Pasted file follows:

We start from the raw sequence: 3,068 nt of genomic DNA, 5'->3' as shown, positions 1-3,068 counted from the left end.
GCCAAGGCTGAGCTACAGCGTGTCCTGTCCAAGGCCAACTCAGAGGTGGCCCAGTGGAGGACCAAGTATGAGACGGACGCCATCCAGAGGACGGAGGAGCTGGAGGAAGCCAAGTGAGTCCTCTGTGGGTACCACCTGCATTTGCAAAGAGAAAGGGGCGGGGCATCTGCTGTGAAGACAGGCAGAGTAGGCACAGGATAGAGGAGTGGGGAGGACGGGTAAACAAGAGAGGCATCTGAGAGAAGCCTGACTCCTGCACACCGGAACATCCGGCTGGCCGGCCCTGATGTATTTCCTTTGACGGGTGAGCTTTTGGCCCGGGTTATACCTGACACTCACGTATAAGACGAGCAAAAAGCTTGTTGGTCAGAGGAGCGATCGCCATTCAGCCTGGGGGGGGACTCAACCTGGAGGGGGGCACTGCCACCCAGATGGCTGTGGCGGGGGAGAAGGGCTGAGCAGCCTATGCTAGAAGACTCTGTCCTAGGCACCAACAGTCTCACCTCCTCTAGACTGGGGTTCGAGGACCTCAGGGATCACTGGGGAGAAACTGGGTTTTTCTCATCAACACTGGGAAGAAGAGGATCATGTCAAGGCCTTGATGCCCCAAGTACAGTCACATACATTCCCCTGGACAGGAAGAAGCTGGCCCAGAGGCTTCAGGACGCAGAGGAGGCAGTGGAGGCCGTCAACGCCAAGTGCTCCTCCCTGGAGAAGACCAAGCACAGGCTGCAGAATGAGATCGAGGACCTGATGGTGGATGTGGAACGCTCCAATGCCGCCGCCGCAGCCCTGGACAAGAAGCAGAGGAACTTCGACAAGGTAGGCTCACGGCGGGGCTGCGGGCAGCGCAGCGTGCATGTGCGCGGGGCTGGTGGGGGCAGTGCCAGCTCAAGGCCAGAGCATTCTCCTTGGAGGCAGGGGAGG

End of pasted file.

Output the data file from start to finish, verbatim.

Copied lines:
We start from the raw sequence: 3,068 nt of genomic DNA, 5'->3' as shown, positions 1-3,068 counted from the left end.
GCCAAGGCTGAGCTACAGCGTGTCCTGTCCAAGGCCAACTCAGAGGTGGCCCAGTGGAGGACCAAGTATGAGACGGACGCCATCCAGAGGACGGAGGAGCTGGAGGAAGCCAAGTGAGTCCTCTGTGGGTACCACCTGCATTTGCAAAGAGAAAGGGGCGGGGCATCTGCTGTGAAGACAGGCAGAGTAGGCACAGGATAGAGGAGTGGGGAGGACGGGTAAACAAGAGAGGCATCTGAGAGAAGCCTGACTCCTGCACACCGGAACATCCGGCTGGCCGGCCCTGATGTATTTCCTTTGACGGGTGAGCTTTTGGCCCGGGTTATACCTGACACTCACGTATAAGACGAGCAAAAAGCTTGTTGGTCAGAGGAGCGATCGCCATTCAGCCTGGGGGGGGACTCAACCTGGAGGGGGGCACTGCCACCCAGATGGCTGTGGCGGGGGAGAAGGGCTGAGCAGCCTATGCTAGAAGACTCTGTCCTAGGCACCAACAGTCTCACCTCCTCTAGACTGGGGTTCGAGGACCTCAGGGATCACTGGGGAGAAACTGGGTTTTTCTCATCAACACTGGGAAGAAGAGGATCATGTCAAGGCCTTGATGCCCCAAGTACAGTCACATACATTCCCCTGGACAGGAAGAAGCTGGCCCAGAGGCTTCAGGACGCAGAGGAGGCAGTGGAGGCCGTCAACGCCAAGTGCTCCTCCCTGGAGAAGACCAAGCACAGGCTGCAGAATGAGATCGAGGACCTGATGGTGGATGTGGAACGCTCCAATGCCGCCGCCGCAGCCCTGGACAAGAAGCAGAGGAACTTCGACAAGGTAGGCTCACGGCGGGGCTGCGGGCAGCGCAGCGTGCATGTGCGCGGGGCTGGTGGGGGCAGTGCCAGCTCAAGGCCAGAGCATTCTCCTTGGAGGCAGGGGAGG